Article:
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dc.contributor.authorOmori, Ichiro M.
dc.date.accessioned2017-09-20T15:57:54Z
dc.date.available2017-09-20T15:57:54Z
dc.date.issued2009
dc.identifier.citationOmori, I. M. & Wang, J. (2009). Sulpiride versus placebo for schizophrenia. Cochrane Database of Systematic Reviews, (2), pp.1-30.
dc.identifier.other10.1002/14651858.CD007811
dc.identifier.urihttp://hdl.handle.net/20.500.12904/9892
dc.description.abstractBACKGROUND: Sulpiride is a relatively old antipsychotic drug reputed to have low incidence of adverse effects and an effect on the negative symptoms of schizophrenia. This relatively inexpensive antipsychotic drug has a similar neuropharmacological profile to several novel atypical drugs.
dc.description.abstractOBJECTIVES: To evaluate the effects of sulpiride for schizophrenia and other similar serious mental illnesses in comparison with placebo.
dc.description.abstractSEARCH STRATEGY: We searched the Cochrane Schizophrenia Group Trials Register (September 2008) and references of all identified studies for further trial citations. We contacted pharmaceutical companies and authors of trials for additional information.
dc.description.abstractSELECTION CRITERIA: We included all randomised controlled trials (RCTs) comparing sulpiride with placebo for people with schizophrenia and other types of schizophrenia-like psychoses. The primary outcome of interest was clinically significant response in global state.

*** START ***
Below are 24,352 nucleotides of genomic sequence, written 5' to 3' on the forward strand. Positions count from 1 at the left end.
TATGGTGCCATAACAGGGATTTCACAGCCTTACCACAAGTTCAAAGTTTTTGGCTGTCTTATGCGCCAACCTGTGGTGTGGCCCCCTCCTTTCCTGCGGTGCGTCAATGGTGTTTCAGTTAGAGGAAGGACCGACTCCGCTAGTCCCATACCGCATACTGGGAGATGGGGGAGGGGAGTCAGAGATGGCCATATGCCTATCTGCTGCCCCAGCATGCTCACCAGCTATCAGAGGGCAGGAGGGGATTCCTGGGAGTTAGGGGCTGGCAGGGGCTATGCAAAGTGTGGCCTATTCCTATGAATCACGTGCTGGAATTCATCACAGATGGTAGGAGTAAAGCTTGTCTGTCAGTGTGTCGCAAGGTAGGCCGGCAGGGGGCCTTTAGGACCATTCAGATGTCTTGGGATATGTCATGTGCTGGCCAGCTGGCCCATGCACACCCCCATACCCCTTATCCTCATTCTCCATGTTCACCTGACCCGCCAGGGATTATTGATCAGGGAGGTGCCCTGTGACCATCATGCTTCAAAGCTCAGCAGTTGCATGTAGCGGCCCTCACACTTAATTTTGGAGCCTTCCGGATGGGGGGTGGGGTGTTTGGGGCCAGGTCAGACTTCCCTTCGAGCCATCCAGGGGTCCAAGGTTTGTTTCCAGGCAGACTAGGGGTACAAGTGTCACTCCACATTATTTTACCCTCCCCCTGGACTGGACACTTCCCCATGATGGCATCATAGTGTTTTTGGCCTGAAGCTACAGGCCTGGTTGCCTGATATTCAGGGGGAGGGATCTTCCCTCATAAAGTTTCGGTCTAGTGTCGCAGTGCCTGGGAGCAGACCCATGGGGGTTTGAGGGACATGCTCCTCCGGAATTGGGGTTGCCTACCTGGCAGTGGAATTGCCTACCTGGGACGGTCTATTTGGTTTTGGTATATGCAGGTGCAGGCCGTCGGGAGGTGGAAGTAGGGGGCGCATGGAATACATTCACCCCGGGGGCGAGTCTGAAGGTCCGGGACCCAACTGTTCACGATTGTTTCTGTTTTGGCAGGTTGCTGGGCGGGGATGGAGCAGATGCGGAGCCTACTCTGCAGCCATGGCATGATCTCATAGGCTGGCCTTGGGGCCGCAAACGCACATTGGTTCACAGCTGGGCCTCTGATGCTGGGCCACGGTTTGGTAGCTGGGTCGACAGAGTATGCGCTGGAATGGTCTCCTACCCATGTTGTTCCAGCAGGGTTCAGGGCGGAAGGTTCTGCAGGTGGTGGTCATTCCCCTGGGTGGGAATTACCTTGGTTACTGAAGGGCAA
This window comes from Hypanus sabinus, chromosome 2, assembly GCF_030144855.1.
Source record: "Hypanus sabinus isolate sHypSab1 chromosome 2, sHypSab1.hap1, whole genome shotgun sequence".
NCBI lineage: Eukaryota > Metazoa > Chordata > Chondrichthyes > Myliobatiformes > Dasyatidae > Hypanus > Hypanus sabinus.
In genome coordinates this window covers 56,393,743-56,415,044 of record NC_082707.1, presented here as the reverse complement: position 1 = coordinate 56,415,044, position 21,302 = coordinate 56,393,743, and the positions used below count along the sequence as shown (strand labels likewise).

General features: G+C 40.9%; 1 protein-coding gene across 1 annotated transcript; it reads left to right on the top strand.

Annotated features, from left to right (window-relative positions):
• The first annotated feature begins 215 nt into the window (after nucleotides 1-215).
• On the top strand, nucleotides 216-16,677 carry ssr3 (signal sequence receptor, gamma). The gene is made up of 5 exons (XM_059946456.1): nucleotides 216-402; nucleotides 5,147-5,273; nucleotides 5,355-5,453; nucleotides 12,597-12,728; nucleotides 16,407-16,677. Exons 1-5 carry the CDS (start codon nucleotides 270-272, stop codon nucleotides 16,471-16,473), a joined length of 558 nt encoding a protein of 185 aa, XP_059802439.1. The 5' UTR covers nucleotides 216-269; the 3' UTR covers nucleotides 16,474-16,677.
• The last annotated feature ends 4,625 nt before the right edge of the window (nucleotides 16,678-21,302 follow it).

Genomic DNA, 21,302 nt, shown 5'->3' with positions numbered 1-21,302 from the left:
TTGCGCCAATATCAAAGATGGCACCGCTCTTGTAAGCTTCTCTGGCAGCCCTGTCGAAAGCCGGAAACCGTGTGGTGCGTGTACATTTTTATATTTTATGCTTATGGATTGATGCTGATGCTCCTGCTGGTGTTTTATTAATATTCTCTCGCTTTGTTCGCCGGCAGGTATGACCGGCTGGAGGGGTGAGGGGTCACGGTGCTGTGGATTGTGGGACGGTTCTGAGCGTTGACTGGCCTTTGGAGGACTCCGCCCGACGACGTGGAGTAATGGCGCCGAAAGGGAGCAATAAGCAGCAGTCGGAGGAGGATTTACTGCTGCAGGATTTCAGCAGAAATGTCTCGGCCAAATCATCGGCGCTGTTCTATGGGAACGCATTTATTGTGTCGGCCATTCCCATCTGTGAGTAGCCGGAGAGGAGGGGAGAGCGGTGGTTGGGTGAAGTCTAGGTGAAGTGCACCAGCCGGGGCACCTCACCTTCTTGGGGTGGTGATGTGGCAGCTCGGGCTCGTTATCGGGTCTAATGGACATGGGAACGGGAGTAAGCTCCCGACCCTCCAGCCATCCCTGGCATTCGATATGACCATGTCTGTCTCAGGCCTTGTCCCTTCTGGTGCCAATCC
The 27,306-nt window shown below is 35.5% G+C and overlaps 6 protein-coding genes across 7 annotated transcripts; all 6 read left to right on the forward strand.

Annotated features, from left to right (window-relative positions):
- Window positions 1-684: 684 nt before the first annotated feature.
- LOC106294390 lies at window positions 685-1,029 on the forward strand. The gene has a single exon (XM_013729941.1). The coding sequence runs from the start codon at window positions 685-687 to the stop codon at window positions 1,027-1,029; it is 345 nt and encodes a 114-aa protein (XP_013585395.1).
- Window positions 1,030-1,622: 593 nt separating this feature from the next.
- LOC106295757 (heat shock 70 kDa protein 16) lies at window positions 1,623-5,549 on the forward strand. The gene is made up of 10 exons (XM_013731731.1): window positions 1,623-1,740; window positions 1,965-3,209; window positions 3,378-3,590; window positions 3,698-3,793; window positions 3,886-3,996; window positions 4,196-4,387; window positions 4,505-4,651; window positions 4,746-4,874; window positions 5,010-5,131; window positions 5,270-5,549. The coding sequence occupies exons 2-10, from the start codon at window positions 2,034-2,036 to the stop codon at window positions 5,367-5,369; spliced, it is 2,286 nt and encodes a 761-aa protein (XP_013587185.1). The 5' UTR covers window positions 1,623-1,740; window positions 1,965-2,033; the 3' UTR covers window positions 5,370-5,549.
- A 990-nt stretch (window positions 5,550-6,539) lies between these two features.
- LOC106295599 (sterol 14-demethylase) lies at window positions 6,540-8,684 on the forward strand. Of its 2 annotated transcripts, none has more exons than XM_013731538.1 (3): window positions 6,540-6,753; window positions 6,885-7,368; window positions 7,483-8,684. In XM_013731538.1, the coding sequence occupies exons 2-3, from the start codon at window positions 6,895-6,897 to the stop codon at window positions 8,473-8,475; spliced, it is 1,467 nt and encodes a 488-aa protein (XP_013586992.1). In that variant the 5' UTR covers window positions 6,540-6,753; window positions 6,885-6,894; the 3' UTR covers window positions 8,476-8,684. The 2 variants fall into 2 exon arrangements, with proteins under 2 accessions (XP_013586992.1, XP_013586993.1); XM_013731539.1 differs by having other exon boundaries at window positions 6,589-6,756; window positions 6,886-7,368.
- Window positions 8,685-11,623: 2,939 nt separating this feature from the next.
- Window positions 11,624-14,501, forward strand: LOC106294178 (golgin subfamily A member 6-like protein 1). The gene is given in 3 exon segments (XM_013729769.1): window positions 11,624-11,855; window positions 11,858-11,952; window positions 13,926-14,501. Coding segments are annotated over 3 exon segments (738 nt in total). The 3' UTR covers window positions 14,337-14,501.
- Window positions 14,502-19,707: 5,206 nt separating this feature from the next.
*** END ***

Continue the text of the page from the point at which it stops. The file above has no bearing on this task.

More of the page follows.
dc.description.abstractDATA COLLECTION AND ANALYSIS: We independently inspected citations and abstracts, ordered papers, re-inspected and quality assessed these. IMO and JW extracted data. We analysed dichotomous data using random-effects relative risk (RR) and estimated the 95% confidence interval (CI) around this. Where continuous data were included, we analysed this data using random-effects weighted mean difference (WMD) with a 95% confidence interval.
dc.description.abstractMAIN RESULTS: Two trials of short duration compare sulpiride with placebo (total n=113). As regards mental state, there were no clear differences between groups for either positive or negative symptoms (n=18, 1 RCT, WMD Manchester scale negative subscore -0.30 CI -1.66 to 1.06; n=18, 1 RCT, WMD SANS 2.90 CI -0.14 to 5.94). Few people left these studies by three months (n=113, 2 RCTs, RR 1.00 CI 0.25 to 4.00). One subscore finding found sulpiride improved social behavior (n=18, 1 RCT, WMD -2.90 CI -5.60 to -0.20). There were no data for many important outcomes such as general functioning, service use or adverse effects.
dc.description.abstractAUTHORS' CONCLUSIONS: Sulpiride may be an effective antipsychotic drug but evidence of its superiority over placebo from randomised trials is very limited. Practice will have to use evidence from sources other than trials until better evidence is generated. [References: 61]
dc.description.urihttp://onlinelibrary.wiley.com/doi/10.1002/14651858.CD007811.pub2/full
dc.formatFull text uploaded
dc.subjectSchizophrenia
dc.subjectDrug therapy
dc.titleSulpiride versus placebo for schizophrenia
dc.typeArticle
refterms.dateFOA2021-06-14T11:08:02Z


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